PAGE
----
10 part French TV series Lazy Company had a split life in post production. Seven episodes were cut on Final Cut Pro 7 and three were cut on Final Cut Pro X. We speak to editor Olivier Galliano who gladly took on the challenge of using FCPX.
We have said it before, the articles that get the highest hits on FCP.co are user stories and we have to thank everybody for sending in excellent examples of FCPX in action on real life jobs.
We got an interesting email from Olivier Galliano who was assistant editor on the low budget French TV series 'Lazy Company.' When we say assistant, that was for the seven post produced on FCP7, Olivier took on the job of main editor for the remaining three which were cut on FCPX.
Let's start off with a trail for the shows to which Olivier very kindly added English subtitles for those people like us who didn't pay enough attention during French lessons at school.
We will let Olivier take up the story from here, bear in mind his English is far superior to our French! We have put the FCPX screengrabs in at full resolution so you can have a look at how the project was organised and edited by right clicking on the image and opening it in a new window. You can quite clearly see the range based keyworded clips in the Event Browser.
Lazy Company is a low-cost 10 episode French TV Series, cut by four editors, including me. We decided to use FCP7 because Empreinte Digitale is a production company (also a post company) where we've used this Apple software from day one, almost 10 years now.
When we discussed about the series post production in March-April, Final Cut Pro X was at 10.0.4. I've been using it since 10.0.3 on the majority of my work including TV Shows, trailers, etc… As I also took the job of Assistant Editor on the whole series (in addition to the task of cutting three episodes), I asked myself, could It be done with FCPX?
As an experiment and because we had Xto7 & X2Pro, it was totally possible, so my producers were kind enough to let me try. I knew that I could go back to FCP7 if anything wasn't working, but of course, nothing went wrong.
The Lazy Company was shot with two Red Scarlets in 4K over a period of five weeks in Tours (about 200km from Paris). We had 2 Fusion D400QR5 12TB (and another two for backup). Twice a week I received the Red Raw media on a Lacie 2TB drive. I backed this up and converted the media to 422 proxy at a 1/2 de-bayer with Red-Cine-X.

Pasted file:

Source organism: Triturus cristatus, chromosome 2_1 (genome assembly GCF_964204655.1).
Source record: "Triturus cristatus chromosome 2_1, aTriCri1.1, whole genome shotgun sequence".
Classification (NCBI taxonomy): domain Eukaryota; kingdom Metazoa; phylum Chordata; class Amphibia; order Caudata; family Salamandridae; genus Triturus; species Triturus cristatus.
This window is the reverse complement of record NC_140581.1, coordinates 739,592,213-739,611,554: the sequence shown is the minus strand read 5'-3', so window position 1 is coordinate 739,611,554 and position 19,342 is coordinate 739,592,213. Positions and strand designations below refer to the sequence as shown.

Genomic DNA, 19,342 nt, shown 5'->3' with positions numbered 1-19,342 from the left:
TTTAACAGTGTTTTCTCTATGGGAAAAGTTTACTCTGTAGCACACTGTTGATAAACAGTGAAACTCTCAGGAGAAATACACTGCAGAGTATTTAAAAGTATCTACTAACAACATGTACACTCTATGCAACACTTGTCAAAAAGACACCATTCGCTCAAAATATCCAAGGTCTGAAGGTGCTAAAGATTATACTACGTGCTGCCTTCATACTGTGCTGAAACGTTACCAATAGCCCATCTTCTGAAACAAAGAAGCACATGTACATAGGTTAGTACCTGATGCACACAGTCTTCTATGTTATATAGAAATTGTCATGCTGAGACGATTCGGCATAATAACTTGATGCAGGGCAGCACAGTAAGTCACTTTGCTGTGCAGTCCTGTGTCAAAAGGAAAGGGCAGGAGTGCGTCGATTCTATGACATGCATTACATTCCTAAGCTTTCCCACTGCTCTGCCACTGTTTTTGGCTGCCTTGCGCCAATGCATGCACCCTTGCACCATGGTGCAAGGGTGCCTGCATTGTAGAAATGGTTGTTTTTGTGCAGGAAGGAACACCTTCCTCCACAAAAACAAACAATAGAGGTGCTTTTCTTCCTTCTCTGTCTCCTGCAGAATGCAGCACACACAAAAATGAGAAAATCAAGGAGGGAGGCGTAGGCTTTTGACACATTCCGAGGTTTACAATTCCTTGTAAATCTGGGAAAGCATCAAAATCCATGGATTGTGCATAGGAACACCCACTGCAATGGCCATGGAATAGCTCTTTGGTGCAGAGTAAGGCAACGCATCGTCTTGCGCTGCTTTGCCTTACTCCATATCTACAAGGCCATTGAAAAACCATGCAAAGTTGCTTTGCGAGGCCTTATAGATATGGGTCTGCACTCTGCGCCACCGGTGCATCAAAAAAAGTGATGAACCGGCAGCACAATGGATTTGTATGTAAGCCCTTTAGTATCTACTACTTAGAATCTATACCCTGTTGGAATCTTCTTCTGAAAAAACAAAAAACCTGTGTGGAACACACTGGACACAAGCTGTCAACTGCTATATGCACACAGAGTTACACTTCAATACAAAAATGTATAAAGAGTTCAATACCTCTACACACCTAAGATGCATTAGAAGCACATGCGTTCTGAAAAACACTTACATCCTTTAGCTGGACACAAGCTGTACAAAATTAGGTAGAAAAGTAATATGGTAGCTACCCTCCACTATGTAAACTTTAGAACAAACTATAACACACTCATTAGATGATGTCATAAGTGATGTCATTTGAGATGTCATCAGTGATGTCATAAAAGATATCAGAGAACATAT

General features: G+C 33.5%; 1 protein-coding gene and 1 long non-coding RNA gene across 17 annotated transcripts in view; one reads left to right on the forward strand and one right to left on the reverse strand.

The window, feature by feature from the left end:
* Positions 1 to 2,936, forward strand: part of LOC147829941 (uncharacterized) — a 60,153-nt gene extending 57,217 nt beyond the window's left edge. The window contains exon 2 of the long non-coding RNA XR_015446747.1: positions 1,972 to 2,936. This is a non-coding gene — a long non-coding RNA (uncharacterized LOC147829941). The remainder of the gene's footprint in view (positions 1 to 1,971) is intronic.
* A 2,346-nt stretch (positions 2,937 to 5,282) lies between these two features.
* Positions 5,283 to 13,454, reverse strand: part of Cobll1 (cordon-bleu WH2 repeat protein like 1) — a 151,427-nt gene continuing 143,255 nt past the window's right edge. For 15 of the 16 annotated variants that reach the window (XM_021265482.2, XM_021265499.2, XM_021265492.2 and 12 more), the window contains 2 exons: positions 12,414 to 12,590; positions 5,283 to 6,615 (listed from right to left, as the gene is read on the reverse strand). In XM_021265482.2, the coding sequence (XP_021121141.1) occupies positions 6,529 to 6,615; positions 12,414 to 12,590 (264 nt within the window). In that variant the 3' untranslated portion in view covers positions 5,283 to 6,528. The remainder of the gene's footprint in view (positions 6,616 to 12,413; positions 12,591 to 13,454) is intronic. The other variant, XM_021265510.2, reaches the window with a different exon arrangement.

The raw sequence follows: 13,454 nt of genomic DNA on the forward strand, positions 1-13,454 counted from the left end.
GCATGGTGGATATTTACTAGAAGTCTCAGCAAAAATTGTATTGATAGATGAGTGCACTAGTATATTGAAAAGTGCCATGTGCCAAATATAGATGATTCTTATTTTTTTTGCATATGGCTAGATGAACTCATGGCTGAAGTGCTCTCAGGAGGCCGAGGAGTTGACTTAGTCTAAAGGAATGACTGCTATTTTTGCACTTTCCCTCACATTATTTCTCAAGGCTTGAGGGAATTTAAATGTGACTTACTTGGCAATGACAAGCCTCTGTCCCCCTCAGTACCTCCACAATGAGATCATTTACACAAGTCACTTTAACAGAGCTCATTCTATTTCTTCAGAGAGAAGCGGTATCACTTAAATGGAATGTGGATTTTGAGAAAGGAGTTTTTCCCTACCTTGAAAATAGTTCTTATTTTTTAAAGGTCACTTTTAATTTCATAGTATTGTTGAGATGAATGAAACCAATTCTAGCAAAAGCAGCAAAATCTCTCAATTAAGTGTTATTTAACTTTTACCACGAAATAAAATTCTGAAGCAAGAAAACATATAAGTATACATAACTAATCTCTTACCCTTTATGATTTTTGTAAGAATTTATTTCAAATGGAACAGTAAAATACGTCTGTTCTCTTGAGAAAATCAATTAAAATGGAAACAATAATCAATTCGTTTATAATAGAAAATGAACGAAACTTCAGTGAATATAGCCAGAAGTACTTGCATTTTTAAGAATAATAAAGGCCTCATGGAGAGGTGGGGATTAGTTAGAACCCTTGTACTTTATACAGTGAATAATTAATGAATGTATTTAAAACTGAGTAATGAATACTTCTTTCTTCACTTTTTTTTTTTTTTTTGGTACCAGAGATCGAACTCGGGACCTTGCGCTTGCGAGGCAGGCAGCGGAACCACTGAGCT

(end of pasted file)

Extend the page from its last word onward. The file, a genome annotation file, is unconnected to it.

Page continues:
I had 5 weeks to sync about 1200 shots (Thankfully I got help from a good and hard working editor trainee), and to prepare it for all editors and their different habits. I prepped Episodes 3, 7 & 8 in FCPX. Choosing organizing methods wasn't easy when you have so few experiences with the software.
The first task was to find the right roles for everything. Then I essentially used compound clips to sync & rename footage with all different audio tracks from different mics. On the first syncing batch, I had to do it three times because I wasn't happy with my choices.
I didn't use multicam because at this time Xto7 didn't handle the media perfectly. I organized all the clips with keyword & smart collections. I also used keywords to sort all footage by dialog, with a number keyword that refers to the script. It was a method from one of the other editors so we all decided to follow that lead. It was then easy for the director to have some continuity in methods between all the four editors. I had also done a little trailer (we didn't do dailies) with no sound but with music for the shooting team in middle of the production, done with FCPX with the help of 7toX to get all shots synced in FCP7.
The editing machine was a 2x2.4 GHz Quad-Core Mac Pro with an internal HDD with 12 Gb of RAM, ATI Radeon HD5770 and Blackmagic Studio.
The cutting was the best part of it. We had about 7 days to cut each episode and I cut each sequence into its own timeline. It began to be a bit hard for the computer when I assembled the 20 minute timeline with effects and music, but globally it worked like a charm.
I regret I didn't have the 10.0.6 update with the new compound clip functionality, it would be easier. Auditioning a clip was very useful too. The technical part of the cutting was really fast so I had time to think about the main story with the Director and do the assistant job alongside.
At the end, I broke apart every compound clip and did an export with X2Pro for the sound team. I think the dialog editor was happy with all the different mics sorted by role in his Pro Tools sessions. That was a lot of time saved for him. I also exported XML for color grading on DaVinci Resolve. Everything went smoothly, no huge problems at all. The finishing and export were done in FCP7 to harmonize titles & everything. There wasn't enough time to try this in FCPX, but for next season I'll consider it.
So the "experiment" were a huge success, it was a really a great experience. It was so fun and efficient that each time I have to go back to FCP7, it is very painful. Now I'm trying to convert all my fellow colleague editors to FCPX. I'm also looking forward to updating my organizing & cutting methods in FCPX for the next season of the series. I hope to use FCPX on more this time, maybe for finishing too.
Many thanks to Olivier for sharing his story with us. If you woud like to tell the FCPX community about your production, please get in contact.